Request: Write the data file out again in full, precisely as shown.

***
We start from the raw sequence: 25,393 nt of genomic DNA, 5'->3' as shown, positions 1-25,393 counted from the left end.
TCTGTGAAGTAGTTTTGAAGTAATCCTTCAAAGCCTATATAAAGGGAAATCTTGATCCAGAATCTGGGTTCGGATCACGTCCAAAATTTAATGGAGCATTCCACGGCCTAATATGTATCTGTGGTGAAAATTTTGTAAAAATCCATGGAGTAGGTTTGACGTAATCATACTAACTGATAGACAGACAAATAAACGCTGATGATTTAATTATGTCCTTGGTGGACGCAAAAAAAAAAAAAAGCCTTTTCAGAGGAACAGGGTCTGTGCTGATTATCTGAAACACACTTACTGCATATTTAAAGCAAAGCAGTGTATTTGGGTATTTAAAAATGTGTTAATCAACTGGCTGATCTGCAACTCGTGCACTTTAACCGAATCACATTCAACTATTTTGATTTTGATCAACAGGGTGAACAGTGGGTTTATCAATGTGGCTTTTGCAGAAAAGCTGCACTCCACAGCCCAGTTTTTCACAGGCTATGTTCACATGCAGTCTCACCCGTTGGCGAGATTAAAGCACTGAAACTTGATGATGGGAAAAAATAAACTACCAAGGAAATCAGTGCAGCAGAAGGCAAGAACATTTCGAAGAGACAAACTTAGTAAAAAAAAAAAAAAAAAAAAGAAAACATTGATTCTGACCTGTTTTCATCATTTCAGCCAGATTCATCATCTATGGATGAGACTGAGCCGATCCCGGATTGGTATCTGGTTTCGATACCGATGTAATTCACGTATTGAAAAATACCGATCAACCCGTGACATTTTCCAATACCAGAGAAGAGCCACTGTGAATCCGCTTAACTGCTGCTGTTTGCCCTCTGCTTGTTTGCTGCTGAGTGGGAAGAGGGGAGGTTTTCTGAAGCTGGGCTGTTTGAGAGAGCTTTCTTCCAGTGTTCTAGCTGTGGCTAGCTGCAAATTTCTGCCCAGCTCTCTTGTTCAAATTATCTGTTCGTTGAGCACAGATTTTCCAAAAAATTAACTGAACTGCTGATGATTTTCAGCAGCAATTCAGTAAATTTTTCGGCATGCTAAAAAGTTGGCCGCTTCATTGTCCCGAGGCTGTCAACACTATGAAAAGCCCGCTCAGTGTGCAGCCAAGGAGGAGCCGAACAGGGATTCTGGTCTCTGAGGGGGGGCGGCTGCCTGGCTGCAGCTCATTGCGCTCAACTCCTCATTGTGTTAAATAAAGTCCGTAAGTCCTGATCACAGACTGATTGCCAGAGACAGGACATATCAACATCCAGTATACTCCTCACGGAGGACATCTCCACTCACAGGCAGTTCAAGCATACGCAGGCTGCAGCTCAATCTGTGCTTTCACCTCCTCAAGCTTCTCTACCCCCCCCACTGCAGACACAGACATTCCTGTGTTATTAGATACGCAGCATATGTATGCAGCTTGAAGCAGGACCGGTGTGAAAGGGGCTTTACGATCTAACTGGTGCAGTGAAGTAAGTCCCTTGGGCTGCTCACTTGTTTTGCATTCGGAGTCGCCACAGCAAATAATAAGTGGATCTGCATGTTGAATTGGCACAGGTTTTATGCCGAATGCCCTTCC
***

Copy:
We start from the raw sequence: 25,393 nt of genomic DNA, 5'->3' as shown, positions 1-25,393 counted from the left end.
TCTGTGAAGTAGTTTTGAAGTAATCCTTCAAAGCCTATATAAAGGGAAATCTTGATCCAGAATCTGGGTTCGGATCACGTCCAAAATTTAATGGAGCATTCCACGGCCTAATATGTATCTGTGGTGAAAATTTTGTAAAAATCCATGGAGTAGGTTTGACGTAATCATACTAACTGATAGACAGACAAATAAACGCTGATGATTTAATTATGTCCTTGGTGGACGCAAAAAAAAAAAAAAGCCTTTTCAGAGGAACAGGGTCTGTGCTGATTATCTGAAACACACTTACTGCATATTTAAAGCAAAGCAGTGTATTTGGGTATTTAAAAATGTGTTAATCAACTGGCTGATCTGCAACTCGTGCACTTTAACCGAATCACATTCAACTATTTTGATTTTGATCAACAGGGTGAACAGTGGGTTTATCAATGTGGCTTTTGCAGAAAAGCTGCACTCCACAGCCCAGTTTTTCACAGGCTATGTTCACATGCAGTCTCACCCGTTGGCGAGATTAAAGCACTGAAACTTGATGATGGGAAAAAATAAACTACCAAGGAAATCAGTGCAGCAGAAGGCAAGAACATTTCGAAGAGACAAACTTAGTAAAAAAAAAAAAAAAAAAAAGAAAACATTGATTCTGACCTGTTTTCATCATTTCAGCCAGATTCATCATCTATGGATGAGACTGAGCCGATCCCGGATTGGTATCTGGTTTCGATACCGATGTAATTCACGTATTGAAAAATACCGATCAACCCGTGACATTTTCCAATACCAGAGAAGAGCCACTGTGAATCCGCTTAACTGCTGCTGTTTGCCCTCTGCTTGTTTGCTGCTGAGTGGGAAGAGGGGAGGTTTTCTGAAGCTGGGCTGTTTGAGAGAGCTTTCTTCCAGTGTTCTAGCTGTGGCTAGCTGCAAATTTCTGCCCAGCTCTCTTGTTCAAATTATCTGTTCGTTGAGCACAGATTTTCCAAAAAATTAACTGAACTGCTGATGATTTTCAGCAGCAATTCAGTAAATTTTTCGGCATGCTAAAAAGTTGGCCGCTTCATTGTCCCGAGGCTGTCAACACTATGAAAAGCCCGCTCAGTGTGCAGCCAAGGAGGAGCCGAACAGGGATTCTGGTCTCTGAGGGGGGGCGGCTGCCTGGCTGCAGCTCATTGCGCTCAACTCCTCATTGTGTTAAATAAAGTCCGTAAGTCCTGATCACAGACTGATTGCCAGAGACAGGACATATCAACATCCAGTATACTCCTCACGGAGGACATCTCCACTCACAGGCAGTTCAAGCATACGCAGGCTGCAGCTCAATCTGTGCTTTCACCTCCTCAAGCTTCTCTACCCCCCCCACTGCAGACACAGACATTCCTGTGTTATTAGATACGCAGCATATGTATGCAGCTTGAAGCAGGACCGGTGTGAAAGGGGCTTTACGATCTAACTGGTGCAGTGAAGTAAGTCCCTTGGGCTGCTCACTTGTTTTGCATTCGGAGTCGCCACAGCAAATAATAAGTGGATCTGCATGTTGAATTGGCACAGGTTTTATGCCGAATGCCCTTCC